Army ditched a team slogan after discovering it had white supremacist origins

Nick Bromberg
·2 min read
12 December 2015: The Army Black Knights flag waves proudly in front if the stands filled with cadets during the NCAA football game between the Army Black Knights and the Navy Midshipmen played at Lincoln Financial Field in Philadelphia, PA. (Photo by Gavin Baker/Icon Sportswire) (Photo by Gavin Baker/Icon Sportswire/Corbis/Icon Sportswire via Getty Images)
The flag that was discontinued at Army this season. The skull has the acronym for "God forgives, brothers don't" above its teeth. (Photo by Gavin Baker/Icon Sportswire/Corbis/Icon Sportswire via Getty Images)

The Army football team stopped using a team slogan after it learned the phrase had white supremacist origins.

The team had been using the “God forgives, brothers don’t” slogan and even had the acronym of the phrase on a flag that it carried out onto the field before games. But it quietly stopped using the slogan and flag after finding it had connection to the Aryan Brotherhood.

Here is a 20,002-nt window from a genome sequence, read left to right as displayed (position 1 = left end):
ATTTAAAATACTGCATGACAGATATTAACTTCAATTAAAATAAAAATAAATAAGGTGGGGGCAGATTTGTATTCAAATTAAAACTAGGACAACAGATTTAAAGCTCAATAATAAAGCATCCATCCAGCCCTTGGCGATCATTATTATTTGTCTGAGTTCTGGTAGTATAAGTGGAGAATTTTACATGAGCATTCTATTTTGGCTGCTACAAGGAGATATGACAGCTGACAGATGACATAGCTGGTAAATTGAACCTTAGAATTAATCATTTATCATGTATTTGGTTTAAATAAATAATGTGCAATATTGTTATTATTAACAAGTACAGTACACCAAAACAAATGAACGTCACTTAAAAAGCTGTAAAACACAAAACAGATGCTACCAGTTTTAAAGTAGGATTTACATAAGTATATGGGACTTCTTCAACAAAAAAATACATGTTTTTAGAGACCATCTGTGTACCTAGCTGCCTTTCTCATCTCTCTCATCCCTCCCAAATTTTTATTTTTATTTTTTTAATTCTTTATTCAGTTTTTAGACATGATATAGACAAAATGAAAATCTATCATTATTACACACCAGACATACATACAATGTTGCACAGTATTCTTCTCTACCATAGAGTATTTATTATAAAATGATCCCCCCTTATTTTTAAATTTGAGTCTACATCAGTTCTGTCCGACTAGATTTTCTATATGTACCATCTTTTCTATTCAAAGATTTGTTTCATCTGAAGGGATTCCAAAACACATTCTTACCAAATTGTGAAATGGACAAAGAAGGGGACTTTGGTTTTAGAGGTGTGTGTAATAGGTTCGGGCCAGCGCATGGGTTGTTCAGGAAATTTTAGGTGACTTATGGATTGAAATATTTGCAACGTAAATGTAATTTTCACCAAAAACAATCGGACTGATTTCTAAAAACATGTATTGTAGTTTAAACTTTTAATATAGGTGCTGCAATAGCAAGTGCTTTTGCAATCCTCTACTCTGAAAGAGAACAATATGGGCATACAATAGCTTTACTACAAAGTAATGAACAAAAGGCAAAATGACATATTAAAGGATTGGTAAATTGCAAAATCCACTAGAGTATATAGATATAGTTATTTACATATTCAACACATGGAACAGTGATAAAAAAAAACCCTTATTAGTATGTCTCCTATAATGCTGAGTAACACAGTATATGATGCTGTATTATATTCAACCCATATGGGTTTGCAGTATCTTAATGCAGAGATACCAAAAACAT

From ESPN:

Athletic director Mike Buddie said head football coach Jeff Monken addressed the team in September after learning about the phrase's roots and told them it would immediately be removed from the program. According to Buddie, Monken was "mortified" and planned to use the entire instance as a "teaching moment" for his players.

"It's embarrassing, quite frankly," said Lt. Gen. Darryl Williams, the Superintendent of the United States Military Academy. "... We take stuff like this very, very seriously. Once I found out about this goofiness, I asked one of our most senior colonels to investigate."

School found no ill-intent in phrase’s initial adoption

The investigation that Williams referenced didn’t find any malicious intent in the phrase’s usage by the team, according to ESPN’s report. The slogan had initially been adopted after a group of past players had watched the Brian Bosworth movie "Stone Cold” and heard the phrase.

Yes, really. This has to do with a legendary 1991 Brian Bosworth film. The movie, which has stellar reviews at Rotten Tomatoes, involves the former Oklahoma linebacker and 1980s legend as an FBI agent who infiltrates a biker gang that displays white supremacist paraphernalia.

The phrase hadn’t been used as a slogan until Monken and his staff found the flag after they were hired in 2014 and put it back in use.

Army, 5-7, has one more game in 2019. It plays Navy on Dec. 14.

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Nick Bromberg is a writer for Yahoo Sports.

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